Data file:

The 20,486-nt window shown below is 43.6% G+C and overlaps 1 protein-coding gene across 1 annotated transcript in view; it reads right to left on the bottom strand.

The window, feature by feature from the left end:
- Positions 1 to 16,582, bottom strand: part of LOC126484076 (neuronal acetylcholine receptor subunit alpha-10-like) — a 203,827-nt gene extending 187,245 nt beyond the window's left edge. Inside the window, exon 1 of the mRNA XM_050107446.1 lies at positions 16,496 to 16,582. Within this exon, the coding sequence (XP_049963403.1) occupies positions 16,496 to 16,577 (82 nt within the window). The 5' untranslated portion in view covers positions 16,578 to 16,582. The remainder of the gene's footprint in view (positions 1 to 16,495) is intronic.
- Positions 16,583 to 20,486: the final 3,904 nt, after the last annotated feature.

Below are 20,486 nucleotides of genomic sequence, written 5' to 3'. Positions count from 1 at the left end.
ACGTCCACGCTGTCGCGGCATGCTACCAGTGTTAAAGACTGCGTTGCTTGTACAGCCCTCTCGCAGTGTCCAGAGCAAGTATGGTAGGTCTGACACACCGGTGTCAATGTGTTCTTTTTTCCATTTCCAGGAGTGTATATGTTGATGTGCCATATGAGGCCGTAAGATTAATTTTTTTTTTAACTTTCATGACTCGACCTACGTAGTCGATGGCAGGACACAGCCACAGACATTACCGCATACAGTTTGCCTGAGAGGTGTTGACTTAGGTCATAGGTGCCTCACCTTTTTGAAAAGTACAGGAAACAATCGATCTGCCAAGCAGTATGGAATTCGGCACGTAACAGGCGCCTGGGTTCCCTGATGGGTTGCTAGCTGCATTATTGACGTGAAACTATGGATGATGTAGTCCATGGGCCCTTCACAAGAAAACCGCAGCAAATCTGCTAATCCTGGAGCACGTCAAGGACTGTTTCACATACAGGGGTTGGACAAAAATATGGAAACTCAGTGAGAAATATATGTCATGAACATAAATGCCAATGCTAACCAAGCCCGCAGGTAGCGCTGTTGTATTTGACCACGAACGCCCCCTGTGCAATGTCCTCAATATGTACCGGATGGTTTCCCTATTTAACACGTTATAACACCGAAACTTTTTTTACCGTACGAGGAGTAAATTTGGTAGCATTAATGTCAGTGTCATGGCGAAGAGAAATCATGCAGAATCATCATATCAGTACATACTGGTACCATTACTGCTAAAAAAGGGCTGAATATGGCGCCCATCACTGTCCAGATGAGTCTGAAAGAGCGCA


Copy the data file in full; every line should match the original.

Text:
The 20,486-nt window shown below is 43.6% G+C and overlaps 1 protein-coding gene across 1 annotated transcript in view; it reads right to left on the bottom strand.

The window, feature by feature from the left end:
- Positions 1 to 16,582, bottom strand: part of LOC126484076 (neuronal acetylcholine receptor subunit alpha-10-like) — a 203,827-nt gene extending 187,245 nt beyond the window's left edge. Inside the window, exon 1 of the mRNA XM_050107446.1 lies at positions 16,496 to 16,582. Within this exon, the coding sequence (XP_049963403.1) occupies positions 16,496 to 16,577 (82 nt within the window). The 5' untranslated portion in view covers positions 16,578 to 16,582. The remainder of the gene's footprint in view (positions 1 to 16,495) is intronic.
- Positions 16,583 to 20,486: the final 3,904 nt, after the last annotated feature.

Below are 20,486 nucleotides of genomic sequence, written 5' to 3'. Positions count from 1 at the left end.
ACGTCCACGCTGTCGCGGCATGCTACCAGTGTTAAAGACTGCGTTGCTTGTACAGCCCTCTCGCAGTGTCCAGAGCAAGTATGGTAGGTCTGACACACCGGTGTCAATGTGTTCTTTTTTCCATTTCCAGGAGTGTATATGTTGATGTGCCATATGAGGCCGTAAGATTAATTTTTTTTTTAACTTTCATGACTCGACCTACGTAGTCGATGGCAGGACACAGCCACAGACATTACCGCATACAGTTTGCCTGAGAGGTGTTGACTTAGGTCATAGGTGCCTCACCTTTTTGAAAAGTACAGGAAACAATCGATCTGCCAAGCAGTATGGAATTCGGCACGTAACAGGCGCCTGGGTTCCCTGATGGGTTGCTAGCTGCATTATTGACGTGAAACTATGGATGATGTAGTCCATGGGCCCTTCACAAGAAAACCGCAGCAAATCTGCTAATCCTGGAGCACGTCAAGGACTGTTTCACATACAGGGGTTGGACAAAAATATGGAAACTCAGTGAGAAATATATGTCATGAACATAAATGCCAATGCTAACCAAGCCCGCAGGTAGCGCTGTTGTATTTGACCACGAACGCCCCCTGTGCAATGTCCTCAATATGTACCGGATGGTTTCCCTATTTAACACGTTATAACACCGAAACTTTTTTTACCGTACGAGGAGTAAATTTGGTAGCATTAATGTCAGTGTCATGGCGAAGAGAAATCATGCAGAATCATCATATCAGTACATACTGGTACCATTACTGCTAAAAAAGGGCTGAATATGGCGCCCATCACTGTCCAGATGAGTCTGAAAGAGCGCA